I could not find any grammar or spelling errors. Congratulations to the author and/or editors.
Brooks achieves the goal of creating a mostly balanced and fact-based approach to Western Civ. There's nothing in here to "trigger" anyone of sound and open mind, even in the craze of political correctness. I might disagree, even strongly, with some of the author's characterizations and analyses and inclusions or exclusions, but I would never impede the author's ability to write the text. Frankly, I'm not impressed that this topic is even included in a review. History cannot spare the sensitivities of hyper-emotive readers at the cost of effectively telling the truth (as the author understands it). The inclusivity mentioned above is a trap for anyone trying to write a coherent and cohesive text of any kind.
Brooks deserves kudos for this effort.
I would ask why a three-volume split, instead of a more traditional undergraduate two-semester?
As noted above, inclusion of an index and glossary would be helpful. Also, providing textual context for images would be an improvement. And, since wishing is the order of the day, how about one documentary analysis per chapter? For good or ill, our students are already being exposed to document analysis in the middle grades, so students may be surprised to find that aspect missing in a collegiate text.
As a concise 270 page history of Western Civilization, there are expected limitations to this work but overall it provides a relatively complete history of the 19th and 20th centuries. Later chapters, especially the ones dealing with the Cold War... read more
As a concise 270 page history of Western Civilization, there are expected limitations to this work but overall it provides a relatively complete history of the 19th and 20th centuries. Later chapters, especially the ones dealing with the Cold War era, cover information broadly and the final chapter of the text, “Toward The Present”, leaves open questions for an uncertain future. The lack of an index is one major complaint with the text as it limits the ability to reference information quickly. This may make the book less effective for some students to use but the overall structure of the chapters is fairly straightforward and topics should generally be able to be found through the table of contents.
Generally, the book is free of any errors and there was no apparent bias in presenting an agenda through the information in the work.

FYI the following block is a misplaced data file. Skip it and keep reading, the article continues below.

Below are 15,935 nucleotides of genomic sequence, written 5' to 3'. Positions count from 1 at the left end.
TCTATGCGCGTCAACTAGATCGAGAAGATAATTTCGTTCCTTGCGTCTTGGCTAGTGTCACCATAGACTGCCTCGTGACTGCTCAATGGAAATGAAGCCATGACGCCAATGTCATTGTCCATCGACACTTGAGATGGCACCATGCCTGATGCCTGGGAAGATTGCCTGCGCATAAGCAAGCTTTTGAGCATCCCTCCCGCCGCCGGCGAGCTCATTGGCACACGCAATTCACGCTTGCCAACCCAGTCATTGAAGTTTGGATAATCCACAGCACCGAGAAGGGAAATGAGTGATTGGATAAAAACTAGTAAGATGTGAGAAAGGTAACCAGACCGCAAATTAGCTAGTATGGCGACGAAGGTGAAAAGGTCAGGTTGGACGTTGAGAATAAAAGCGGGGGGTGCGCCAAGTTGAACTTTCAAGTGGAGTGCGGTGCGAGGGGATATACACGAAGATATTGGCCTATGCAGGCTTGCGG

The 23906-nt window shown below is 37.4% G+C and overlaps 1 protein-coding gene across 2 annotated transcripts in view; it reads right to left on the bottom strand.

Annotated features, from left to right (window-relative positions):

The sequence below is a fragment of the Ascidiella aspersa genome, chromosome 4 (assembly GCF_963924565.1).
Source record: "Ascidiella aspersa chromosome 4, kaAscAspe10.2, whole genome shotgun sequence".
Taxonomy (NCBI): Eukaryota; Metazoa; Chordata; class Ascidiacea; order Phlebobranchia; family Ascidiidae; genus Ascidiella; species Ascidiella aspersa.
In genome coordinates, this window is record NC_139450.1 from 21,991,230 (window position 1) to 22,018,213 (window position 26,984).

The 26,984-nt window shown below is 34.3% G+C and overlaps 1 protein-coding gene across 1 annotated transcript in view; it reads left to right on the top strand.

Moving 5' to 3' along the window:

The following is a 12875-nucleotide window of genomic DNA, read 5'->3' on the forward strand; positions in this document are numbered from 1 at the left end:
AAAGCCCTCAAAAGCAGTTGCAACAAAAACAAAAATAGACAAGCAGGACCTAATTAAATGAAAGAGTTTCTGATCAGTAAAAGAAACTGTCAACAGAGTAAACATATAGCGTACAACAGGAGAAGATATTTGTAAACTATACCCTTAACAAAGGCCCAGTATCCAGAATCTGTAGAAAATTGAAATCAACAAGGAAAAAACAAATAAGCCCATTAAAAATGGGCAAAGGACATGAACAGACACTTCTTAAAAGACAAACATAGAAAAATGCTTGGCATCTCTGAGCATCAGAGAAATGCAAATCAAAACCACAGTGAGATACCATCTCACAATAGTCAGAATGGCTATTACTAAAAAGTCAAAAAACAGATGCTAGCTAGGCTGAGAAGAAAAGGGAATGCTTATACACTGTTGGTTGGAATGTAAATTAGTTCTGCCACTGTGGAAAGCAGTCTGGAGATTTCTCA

The content of this work is very readable and should work well for a wide audience. The information within the book is generally broad as to be expected with a suitable text for a Western Civilization course, but it is also structured in a way that future updates and edits would be easy to implement.
The clarity of the writing is one of the strongest attributes of this work. There is a wit and humor in certain sections that was enjoyable. The directness of the the subject matter in some of the darker parts of history was also an asset in this work. The book doesn’t shy away from the horrors and flaws of western states in the 19th and 20th centuries and it presents the information in a way that, although concise, is well organized and thoughtful.
The text has a clear framework that is present throughout. The author provides a solid introduction at the beginning of the text to lay out a clear range for the work, explaining the approach of the text, provide caveats where necessary, and provides a clear path forward that the text follows consistently.
The chapters are structured in a way that would make it easy to pull sections for various reading assignments or to assign a chapter in its entirety. Each subsection is short enough to not overwhelm a reader unfamiliar with the information but there is also sufficient depth to the information.
Organizationally, the text follows more of a thematic approach and less of a clear chronology at times. This would make the text feel as if it was shifting topics out of order in some chapters. This presented some minor issues when dealing with the World War I and II eras as some of the information
The work is free of any interface issues and works well on a variety of devices.
The work contains no major grammatical errors.